ASME_Ch43_p043-062.

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CHAPTER

43
PWR REACTOR VESSEL INTEGRITY
AND INTERNALS AGING MANAGEMENT
Timothy J. Griesbach
43.1 INTRODUCTION [2] for heatup and cooldown limits in operating plants when it
became mandatory according to 10 CFR Part 50, Appendix G,
The integrity of the reactor pressure vessel is critical to plant Fracture Toughness Requirements [3]. Since the inclusion of
safety. A failure of the vessel is beyond the design basis. Appendix G in ASME BPVC Section XI, the appendix has been
Therefore, the design requirements for vessels have significant updated several times to use more up-to-date technology for
margins to prevent brittle or ductile failure under all anticipated determining stress intensity factors, safety margins, and material
operating conditions. The early vessels in the United States were reference fracture toughness. While incorporating these technical
designed to meet the requirements of ASME BPVC Section VIII. changes, the philosophy of protecting the vessel against brittle
The design requirements for these vessels were supplemented by fracture has remained the same.
special requirements based on earlier U.S. Navy design experi- As plants age, the effect of radiation damage on vessel materi-
ences. In general, the allowable stress limits were lower than ves- als has caused a narrowing of operating heatup and cooldown lim-
sels designed to later ASME BPVC Section III requirements. The its for PWRs and an increase of the hydrostatic test temperatures
early design codes did not include the rigorous fracture toughness for BWRs, which may cause hardships for plant operation. The
requirements found in today’s codes. Section VIII relied on a requirements for low-temperature overpressure protection (LTOP)
“fracture-safe” design approach, which sought to ensure that pres- systems for PWRs also reduce the operating window for plants.
sure vessels were operated in a temperature regime (upper-shelf Improvements in the Code methods for determining the heatup
region) where small flaws or cracks would not affect the load- and cooldown limit curves have provided some relief from the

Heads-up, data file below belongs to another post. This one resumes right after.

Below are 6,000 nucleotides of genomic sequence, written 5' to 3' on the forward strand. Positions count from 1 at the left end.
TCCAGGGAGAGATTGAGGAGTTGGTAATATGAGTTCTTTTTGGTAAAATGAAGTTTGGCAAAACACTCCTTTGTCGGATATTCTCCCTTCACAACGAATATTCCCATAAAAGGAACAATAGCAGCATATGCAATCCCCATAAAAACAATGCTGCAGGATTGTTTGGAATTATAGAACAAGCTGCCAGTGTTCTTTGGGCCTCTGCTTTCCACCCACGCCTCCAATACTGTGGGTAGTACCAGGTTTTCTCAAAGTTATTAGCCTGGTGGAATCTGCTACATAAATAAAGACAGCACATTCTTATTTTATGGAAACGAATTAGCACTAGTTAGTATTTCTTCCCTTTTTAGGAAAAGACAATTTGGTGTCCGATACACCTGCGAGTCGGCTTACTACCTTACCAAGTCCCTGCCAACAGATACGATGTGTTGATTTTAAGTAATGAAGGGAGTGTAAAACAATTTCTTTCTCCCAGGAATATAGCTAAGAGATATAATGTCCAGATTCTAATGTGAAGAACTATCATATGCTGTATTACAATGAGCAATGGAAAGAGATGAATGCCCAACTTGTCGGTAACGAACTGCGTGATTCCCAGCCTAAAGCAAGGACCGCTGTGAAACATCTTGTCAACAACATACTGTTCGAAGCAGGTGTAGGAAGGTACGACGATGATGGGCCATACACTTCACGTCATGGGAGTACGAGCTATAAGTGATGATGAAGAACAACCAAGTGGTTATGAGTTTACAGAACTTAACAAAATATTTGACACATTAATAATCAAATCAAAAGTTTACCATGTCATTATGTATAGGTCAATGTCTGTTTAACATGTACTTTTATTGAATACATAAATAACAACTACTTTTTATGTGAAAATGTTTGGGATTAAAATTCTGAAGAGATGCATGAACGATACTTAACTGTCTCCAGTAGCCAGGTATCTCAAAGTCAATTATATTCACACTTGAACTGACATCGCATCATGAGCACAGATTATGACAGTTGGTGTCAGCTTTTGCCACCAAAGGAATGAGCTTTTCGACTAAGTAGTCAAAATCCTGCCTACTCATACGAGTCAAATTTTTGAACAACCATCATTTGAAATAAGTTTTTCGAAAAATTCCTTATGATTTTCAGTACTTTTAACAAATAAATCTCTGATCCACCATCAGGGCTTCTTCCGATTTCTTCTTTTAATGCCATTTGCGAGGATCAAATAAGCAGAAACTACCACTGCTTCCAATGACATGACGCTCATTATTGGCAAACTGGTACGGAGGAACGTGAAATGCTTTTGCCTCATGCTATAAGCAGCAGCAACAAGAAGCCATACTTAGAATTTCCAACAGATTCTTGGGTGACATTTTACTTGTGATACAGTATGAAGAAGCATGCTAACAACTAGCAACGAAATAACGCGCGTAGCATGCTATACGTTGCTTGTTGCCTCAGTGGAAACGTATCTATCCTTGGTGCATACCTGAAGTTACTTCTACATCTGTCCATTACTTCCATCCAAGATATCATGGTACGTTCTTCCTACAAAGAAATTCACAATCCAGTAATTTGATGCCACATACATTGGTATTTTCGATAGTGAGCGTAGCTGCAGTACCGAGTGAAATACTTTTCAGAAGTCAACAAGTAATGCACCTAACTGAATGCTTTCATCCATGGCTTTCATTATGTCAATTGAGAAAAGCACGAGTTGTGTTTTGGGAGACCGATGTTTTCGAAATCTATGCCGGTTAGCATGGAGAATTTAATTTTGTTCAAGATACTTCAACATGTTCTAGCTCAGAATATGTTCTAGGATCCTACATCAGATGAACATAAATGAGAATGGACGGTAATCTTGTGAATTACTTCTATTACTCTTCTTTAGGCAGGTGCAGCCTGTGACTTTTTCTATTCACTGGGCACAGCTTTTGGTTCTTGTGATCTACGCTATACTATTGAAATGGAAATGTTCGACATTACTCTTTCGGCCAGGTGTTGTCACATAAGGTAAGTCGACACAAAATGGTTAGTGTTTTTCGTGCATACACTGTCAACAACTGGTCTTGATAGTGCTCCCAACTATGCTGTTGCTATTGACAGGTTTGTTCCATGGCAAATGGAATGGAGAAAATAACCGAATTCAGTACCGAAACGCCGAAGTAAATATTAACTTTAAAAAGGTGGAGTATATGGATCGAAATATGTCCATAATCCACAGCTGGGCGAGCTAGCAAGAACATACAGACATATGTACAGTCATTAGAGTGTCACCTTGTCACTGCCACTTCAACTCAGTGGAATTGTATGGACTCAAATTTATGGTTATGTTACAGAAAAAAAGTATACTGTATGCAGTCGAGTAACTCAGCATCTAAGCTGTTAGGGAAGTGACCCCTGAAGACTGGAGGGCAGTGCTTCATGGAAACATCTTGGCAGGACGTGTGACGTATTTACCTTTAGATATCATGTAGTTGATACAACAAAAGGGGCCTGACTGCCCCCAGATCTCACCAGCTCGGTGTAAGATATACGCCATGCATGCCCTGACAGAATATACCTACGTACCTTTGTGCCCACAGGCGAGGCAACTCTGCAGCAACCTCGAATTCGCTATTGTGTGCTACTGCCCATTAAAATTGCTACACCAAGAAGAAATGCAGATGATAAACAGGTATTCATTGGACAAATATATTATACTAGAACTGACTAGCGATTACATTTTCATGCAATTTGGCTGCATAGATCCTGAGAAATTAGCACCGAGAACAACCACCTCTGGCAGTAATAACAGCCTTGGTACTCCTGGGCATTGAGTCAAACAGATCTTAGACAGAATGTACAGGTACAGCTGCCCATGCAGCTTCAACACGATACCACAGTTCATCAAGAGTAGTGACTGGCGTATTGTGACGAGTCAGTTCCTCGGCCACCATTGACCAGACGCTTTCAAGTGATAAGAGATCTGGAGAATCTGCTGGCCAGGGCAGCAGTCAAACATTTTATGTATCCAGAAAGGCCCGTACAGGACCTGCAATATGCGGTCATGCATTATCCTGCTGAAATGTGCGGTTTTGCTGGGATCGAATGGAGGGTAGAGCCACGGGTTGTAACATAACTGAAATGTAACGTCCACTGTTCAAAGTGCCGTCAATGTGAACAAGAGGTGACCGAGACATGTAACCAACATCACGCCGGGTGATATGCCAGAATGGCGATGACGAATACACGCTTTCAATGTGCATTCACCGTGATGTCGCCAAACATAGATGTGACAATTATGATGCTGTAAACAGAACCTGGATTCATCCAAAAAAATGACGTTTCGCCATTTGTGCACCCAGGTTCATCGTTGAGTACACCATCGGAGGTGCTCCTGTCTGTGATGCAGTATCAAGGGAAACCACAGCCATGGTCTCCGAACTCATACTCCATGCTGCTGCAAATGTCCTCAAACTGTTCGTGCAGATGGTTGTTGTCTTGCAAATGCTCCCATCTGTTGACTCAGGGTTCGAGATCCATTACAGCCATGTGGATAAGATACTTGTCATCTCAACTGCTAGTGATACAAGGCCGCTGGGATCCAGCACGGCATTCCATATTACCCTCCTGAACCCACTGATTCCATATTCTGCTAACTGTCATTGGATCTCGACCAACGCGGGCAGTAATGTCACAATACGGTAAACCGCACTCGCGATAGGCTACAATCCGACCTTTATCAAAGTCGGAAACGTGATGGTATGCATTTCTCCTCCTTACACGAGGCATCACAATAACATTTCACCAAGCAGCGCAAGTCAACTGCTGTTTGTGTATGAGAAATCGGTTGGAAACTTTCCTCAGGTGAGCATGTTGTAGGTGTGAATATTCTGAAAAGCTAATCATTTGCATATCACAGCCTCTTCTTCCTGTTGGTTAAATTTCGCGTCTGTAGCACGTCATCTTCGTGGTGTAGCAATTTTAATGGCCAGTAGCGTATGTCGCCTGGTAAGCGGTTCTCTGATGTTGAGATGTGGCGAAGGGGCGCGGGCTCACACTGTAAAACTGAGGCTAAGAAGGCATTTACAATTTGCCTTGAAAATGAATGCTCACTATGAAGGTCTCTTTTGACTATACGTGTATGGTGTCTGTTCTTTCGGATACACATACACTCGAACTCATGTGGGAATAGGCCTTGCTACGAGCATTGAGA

carrying capacity of the structure. narrowing window of operation. However, the possible future
As Section III of the ASME Code was developed, many of the changes to embrittlement trend curves based on new embrittle-
early special requirements were incorporated and used to update ment data may negate the benefits obtained from the improve-
the earlier requirements of Section VIII. Section III included ments in Section XI, Appendix G.
requirements for more detailed design stress analyses than did For example, the NRC is planning to issue draft Revision 3 of
Section VIII. Thus, the explicit design safety factor could be Regulatory Guide 1.99 in 2009. Preliminary versions of the
reduced without reducing the actual margin against vessel failure. revised embrittlement trend curve model show higher predicted
Section III also included a fracture mechanics approach to estab- RTNDT shifts than Regulatory Guide 1.99, Rev. 2 for the limiting
lish operating pressure-temperature heat up and cooldown curves materials in many BWR vessels. The corresponding increase in
and to ensure adequate margins of safety against brittle or ductile Adjusted Reference Temperature (ART) causes a change in the
failure incorporating the nil-ductility reference temperature index, P-T limit curves for heatup/cooldown and hydrotest conditions. In
RTNDT, that was correlated to the material reference toughness. some cases, plants may have to perform the system hydrotest at
Radiation embrittlement is a known degradation mechanism in temperatures exceeding 212°F (i.e., boiling at atmospheric pres-
ferritic steels, and the beltline region of reactor pressure vessels is sure) in order to maintain the ASME Code safety margins for
particularly susceptible to irradiation damage. To predict the level prevention of vessel brittle fracture. This issue will need to be